Breast reconstruction using your own tissue without the use of implants is called autologous (referring to your own tissue) flap surgery. An autologous flap procedure uses a combination of skin, fat, and/or muscle that is moved from areas such as your abdomen, upper back, upper hip, or buttocks to the chest where it is shaped into a new breast. Not every woman is a candidate for this type of breast reconstruction, and it is best to discuss the pros and cons of these procedures with your surgeon.
The LAT (latissimus dorsi) flap procedure uses muscle and skin from your upper back to create a new breast mound after a mastectomy. In this procedure, an ellipse-shaped area of skin and your latissimus dorsi muscle will be elevated and moved from your upper back to your mastectomy area to create your reconstructed breast. This flap provides a source of soft tissue that can help create a more natural looking breast shape compared to an implant alone. Your reconstructed breast will not look and feel exactly the same as your natural breast, and you will need additional surgery to create a nipple and areola, if your own cannot be saved.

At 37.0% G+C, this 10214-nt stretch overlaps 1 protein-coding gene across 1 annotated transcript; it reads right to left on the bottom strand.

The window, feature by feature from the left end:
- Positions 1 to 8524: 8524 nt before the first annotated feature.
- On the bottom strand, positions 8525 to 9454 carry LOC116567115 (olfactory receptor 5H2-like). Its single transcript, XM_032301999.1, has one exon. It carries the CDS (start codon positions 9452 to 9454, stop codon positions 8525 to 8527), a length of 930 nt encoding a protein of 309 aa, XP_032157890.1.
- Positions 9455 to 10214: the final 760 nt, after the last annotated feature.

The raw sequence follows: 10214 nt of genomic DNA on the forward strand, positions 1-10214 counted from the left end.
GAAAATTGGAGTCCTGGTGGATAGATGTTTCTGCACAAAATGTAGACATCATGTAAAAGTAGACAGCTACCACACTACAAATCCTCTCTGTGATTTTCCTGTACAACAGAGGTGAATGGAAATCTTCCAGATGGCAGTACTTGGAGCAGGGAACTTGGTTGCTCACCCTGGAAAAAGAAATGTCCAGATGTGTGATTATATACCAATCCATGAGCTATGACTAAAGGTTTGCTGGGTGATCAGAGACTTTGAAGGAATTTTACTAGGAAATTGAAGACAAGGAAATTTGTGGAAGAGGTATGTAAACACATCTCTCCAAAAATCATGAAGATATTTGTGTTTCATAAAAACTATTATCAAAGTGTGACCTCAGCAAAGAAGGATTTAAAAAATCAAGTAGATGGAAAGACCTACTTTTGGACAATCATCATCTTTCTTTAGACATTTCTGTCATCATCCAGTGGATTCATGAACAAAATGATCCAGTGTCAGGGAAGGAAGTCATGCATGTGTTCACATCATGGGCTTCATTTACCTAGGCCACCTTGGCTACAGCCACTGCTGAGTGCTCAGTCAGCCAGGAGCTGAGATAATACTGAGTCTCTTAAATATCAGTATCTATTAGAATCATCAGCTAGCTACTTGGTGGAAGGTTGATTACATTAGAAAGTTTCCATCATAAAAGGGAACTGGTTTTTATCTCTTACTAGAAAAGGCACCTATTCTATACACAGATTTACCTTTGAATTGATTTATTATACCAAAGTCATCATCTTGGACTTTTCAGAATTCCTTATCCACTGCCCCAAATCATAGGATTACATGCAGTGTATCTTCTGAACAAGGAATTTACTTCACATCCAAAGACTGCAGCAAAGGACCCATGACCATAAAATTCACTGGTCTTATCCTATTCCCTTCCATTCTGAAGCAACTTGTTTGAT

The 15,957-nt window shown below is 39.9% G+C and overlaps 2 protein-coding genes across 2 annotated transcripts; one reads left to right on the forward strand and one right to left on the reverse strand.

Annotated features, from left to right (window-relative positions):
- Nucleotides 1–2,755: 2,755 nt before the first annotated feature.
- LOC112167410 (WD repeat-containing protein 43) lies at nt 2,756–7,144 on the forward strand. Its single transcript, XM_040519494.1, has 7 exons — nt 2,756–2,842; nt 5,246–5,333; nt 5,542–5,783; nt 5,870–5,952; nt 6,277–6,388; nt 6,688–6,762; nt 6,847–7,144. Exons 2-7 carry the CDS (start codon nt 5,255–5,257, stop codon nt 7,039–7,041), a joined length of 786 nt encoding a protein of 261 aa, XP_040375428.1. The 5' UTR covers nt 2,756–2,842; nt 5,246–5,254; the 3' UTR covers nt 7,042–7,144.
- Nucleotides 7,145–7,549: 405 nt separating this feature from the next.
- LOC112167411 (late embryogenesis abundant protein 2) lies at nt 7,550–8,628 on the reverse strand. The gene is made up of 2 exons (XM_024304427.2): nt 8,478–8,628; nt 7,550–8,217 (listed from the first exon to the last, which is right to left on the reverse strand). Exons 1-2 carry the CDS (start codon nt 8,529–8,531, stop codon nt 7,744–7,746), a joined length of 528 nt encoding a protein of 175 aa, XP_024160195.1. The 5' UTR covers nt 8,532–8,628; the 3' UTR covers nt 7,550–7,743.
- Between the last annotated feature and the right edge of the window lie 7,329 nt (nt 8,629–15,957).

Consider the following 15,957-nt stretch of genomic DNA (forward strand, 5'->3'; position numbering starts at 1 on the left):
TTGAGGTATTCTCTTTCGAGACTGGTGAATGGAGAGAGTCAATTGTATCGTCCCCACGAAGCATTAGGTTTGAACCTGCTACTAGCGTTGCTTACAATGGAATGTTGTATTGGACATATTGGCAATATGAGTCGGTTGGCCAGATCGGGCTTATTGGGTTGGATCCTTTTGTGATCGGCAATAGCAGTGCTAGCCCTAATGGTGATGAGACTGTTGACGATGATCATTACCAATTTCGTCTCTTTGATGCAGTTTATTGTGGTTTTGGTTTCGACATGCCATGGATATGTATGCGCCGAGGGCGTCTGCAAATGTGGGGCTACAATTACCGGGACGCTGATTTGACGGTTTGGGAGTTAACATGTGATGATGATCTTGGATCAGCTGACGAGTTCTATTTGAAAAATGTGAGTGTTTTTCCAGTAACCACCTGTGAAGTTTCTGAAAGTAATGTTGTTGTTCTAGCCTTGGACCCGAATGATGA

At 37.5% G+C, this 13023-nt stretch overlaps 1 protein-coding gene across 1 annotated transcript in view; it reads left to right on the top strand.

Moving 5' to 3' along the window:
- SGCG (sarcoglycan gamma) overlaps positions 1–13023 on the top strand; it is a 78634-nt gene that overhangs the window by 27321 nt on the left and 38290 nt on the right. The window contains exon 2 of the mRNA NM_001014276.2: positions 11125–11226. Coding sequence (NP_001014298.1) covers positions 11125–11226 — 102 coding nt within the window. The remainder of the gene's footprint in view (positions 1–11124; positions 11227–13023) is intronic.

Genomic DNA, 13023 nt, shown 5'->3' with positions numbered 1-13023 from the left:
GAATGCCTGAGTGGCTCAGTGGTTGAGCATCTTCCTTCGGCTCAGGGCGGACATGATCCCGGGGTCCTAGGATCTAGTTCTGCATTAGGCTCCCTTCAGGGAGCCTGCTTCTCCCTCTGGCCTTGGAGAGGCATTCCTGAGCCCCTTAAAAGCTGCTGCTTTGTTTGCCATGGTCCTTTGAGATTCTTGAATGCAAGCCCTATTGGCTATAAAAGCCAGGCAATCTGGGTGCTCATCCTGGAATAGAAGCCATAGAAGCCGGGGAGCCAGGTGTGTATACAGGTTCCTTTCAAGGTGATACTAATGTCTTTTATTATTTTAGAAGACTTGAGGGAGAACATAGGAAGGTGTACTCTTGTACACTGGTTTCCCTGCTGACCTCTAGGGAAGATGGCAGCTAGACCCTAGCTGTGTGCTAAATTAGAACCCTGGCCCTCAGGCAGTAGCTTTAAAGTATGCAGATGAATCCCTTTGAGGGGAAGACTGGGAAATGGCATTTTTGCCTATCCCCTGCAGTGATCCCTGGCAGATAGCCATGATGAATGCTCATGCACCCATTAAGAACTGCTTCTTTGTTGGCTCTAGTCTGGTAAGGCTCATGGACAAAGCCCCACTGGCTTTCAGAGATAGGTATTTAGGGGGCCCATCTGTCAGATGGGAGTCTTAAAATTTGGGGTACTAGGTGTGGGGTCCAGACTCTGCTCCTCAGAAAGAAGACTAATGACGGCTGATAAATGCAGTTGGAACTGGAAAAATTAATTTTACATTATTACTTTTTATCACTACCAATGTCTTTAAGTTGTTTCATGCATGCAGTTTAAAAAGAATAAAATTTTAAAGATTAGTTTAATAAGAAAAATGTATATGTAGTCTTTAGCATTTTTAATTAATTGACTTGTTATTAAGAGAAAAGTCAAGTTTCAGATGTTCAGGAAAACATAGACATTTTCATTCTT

The LAT procedure is most commonly combined with a tissue expander or implant to give the surgeon additional options and more control over the aesthetic appearance of the reconstructed breast.
You should consider a LAT flap reconstruction if you:
Are having immediate or delayed reconstruction
If you have further questions, please contact us.
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